They are a fully digital company, and their technical process and product
practises are very mature. Unlike most clients who engage Thoughtworks,
Etsy had no large transformation to undertake, and no ingrained habits
that needed a major shift. What they were seeking was outside perspective
and supplementive skills, to help them incrementally improve and tackle
their pressing initiatives. The culture and principles were already very
aligned with Thoughtworks’ own, so the partnership became more of an
exchange of ideas drawn from different experiences.
Thoughtworks and Etsy formed a cross-functional Product Delivery Culture
(PDC) team to analyze the current product delivery process. They looked across
the entire software development value stream and did a root cause analysis
into the complaints of managers and team members.
Thoughtworks and Etsy formed a cross-functional Product Delivery
Culture (PDC) team to analyze the current product delivery and discovery
process. They analyzed the entire software development value stream,
looking closely at the complaints of managers and team members. Selected
events were replayed to gain a deep understanding of “how” it happened
rather than who?. The Thoughtworks
team, because they hadn’t lived through the problems, were able to bring
an objective outsider perspective.
There were a number of things Etsy was doing really well:
The team also uncovered opportunities for improvement:
The team created an improvement program, based on lean thinking and the
ideas of Marty Cagan, who had recently presented at Etsy. The leadership team was
reading his book Inspired.
I promise you that at least half the ideas
on your roadmap are not going to deliver what you hope. (By the way, the
really good teams assume that at least three quarters of the ideas won’t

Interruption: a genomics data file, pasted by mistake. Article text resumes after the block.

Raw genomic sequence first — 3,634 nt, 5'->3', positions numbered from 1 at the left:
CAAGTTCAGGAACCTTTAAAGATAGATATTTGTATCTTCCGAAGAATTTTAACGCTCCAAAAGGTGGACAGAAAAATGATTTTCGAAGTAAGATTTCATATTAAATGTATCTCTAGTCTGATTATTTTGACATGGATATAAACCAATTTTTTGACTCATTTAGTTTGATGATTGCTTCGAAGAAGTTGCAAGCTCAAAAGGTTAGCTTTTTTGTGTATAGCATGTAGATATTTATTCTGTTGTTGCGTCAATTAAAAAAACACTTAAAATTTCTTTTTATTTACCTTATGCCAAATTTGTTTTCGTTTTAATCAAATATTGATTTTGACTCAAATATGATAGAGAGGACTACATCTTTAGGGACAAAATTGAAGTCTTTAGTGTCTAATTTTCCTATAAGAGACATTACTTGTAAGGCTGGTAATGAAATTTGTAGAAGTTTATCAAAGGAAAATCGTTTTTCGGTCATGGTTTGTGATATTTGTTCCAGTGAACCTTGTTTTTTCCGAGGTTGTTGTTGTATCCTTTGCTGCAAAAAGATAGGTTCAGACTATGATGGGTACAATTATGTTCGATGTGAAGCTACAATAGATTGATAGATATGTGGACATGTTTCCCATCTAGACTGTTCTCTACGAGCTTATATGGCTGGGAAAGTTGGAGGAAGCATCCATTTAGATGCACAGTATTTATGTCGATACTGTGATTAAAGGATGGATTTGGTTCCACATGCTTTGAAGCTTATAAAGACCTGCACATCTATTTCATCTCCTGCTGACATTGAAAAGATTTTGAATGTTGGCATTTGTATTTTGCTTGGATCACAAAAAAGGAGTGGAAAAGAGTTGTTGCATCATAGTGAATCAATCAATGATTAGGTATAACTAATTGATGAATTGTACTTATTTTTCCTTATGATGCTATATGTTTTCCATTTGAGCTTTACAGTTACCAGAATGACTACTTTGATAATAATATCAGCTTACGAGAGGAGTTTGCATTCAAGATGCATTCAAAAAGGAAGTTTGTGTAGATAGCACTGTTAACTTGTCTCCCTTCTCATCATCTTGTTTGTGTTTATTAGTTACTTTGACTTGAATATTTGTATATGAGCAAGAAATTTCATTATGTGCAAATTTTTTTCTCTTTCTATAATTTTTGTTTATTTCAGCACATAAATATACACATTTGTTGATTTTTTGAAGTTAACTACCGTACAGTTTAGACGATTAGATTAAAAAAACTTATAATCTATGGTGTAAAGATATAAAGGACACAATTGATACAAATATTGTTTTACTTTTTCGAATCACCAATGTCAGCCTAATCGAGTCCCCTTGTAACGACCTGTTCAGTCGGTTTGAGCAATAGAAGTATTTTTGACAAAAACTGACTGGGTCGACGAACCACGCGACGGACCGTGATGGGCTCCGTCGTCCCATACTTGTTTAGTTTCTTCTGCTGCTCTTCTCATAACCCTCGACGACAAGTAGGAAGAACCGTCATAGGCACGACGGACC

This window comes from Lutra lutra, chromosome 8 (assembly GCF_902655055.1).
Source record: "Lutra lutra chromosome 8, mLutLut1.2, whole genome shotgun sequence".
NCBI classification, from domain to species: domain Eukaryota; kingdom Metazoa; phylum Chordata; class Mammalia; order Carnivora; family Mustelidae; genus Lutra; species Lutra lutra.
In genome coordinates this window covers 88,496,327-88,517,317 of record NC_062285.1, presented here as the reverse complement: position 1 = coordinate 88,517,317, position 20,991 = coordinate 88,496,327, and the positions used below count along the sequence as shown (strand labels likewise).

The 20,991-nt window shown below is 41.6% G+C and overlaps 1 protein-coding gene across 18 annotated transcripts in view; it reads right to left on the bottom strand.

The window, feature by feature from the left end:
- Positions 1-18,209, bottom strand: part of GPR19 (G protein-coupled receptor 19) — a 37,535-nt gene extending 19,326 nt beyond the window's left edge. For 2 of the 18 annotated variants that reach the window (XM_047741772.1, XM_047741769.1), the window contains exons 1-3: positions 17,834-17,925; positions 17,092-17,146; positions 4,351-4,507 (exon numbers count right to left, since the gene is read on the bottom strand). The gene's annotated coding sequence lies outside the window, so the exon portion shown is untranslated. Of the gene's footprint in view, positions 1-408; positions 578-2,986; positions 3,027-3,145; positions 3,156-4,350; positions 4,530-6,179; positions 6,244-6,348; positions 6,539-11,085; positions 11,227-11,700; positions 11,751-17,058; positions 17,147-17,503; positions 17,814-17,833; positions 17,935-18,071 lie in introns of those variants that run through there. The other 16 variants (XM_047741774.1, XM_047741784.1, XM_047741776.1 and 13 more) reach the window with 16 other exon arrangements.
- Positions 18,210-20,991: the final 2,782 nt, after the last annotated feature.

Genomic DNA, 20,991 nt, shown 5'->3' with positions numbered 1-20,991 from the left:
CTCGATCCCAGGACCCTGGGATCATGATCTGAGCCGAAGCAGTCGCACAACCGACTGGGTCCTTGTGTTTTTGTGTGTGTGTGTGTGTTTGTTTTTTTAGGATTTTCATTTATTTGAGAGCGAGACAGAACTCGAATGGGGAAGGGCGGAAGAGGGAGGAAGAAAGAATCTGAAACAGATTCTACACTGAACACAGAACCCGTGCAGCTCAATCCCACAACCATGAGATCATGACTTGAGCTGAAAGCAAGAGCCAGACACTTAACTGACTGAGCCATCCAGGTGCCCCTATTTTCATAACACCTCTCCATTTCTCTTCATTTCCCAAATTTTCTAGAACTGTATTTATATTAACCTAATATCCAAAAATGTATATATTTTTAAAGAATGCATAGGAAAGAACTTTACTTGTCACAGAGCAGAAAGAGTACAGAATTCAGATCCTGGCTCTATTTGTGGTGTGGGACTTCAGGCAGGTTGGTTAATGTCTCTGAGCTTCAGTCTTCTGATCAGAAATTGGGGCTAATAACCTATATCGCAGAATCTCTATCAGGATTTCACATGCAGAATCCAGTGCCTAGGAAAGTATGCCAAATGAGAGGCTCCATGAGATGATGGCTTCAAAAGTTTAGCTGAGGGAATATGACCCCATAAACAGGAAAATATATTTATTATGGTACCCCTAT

perform like they hope.)
After some initial research the team came up with a metric they called Time
to Learning – the time it took for a product team to validate an idea with a
customer and gain a better understanding of its value. They had a baseline of
50 days that they wanted to reduce.
They were also looking at other metrics.
To impact the KPIs, they came up with a number of solution hypotheses:
Etsy has strong experimentation infrastructure and analytics capabilities.
They run many concurrent A/B tests on the marketplace. The problem the PDC
team observed is that the feedback cycle can be quite slow. For an idea to be
ready for an A/B test it had to be near production-level quality. It also had
to have enough data to show statistical relevance. A/B tests would run for
months in lesser-used parts of the marketplace.
To set your expectations, strong teams normally
test many product ideas each week—on the order of 10 to 20 or more per week. I
want to emphasize that these are experiments, typically run using prototypes.
A prototype is not something that’s ready for prime time and certainly not
something your company would try to sell and stand behind. But they’re
immensely useful, as they’re all about learning fast and cheap.
To reduce the Time to Learning metric, the PDC team applied a lean UX
approach. First, they started by quickly creating lo-fi prototypes and
immediately showing them to users. Second, the team increased user feedback
sessions to every two weeks and reduced the level of ceremony. Third, they
created a dual-track system, with a design and research team continually
working ahead of a delivery team. The idea was to efficiently gain confidence
in an idea before it qualifies for an A/B test. By reducing the cost of
experimentation, they could increase the variety and quantity of experiments,
finding ideas that showed more value.
Figure 1: Experiment validation process
We’re releasing this article in two installments. The second installment
will discuss the role of lean portfolio management, stronger product and
engineering collaboration, and assess the impact of a product delivery culture.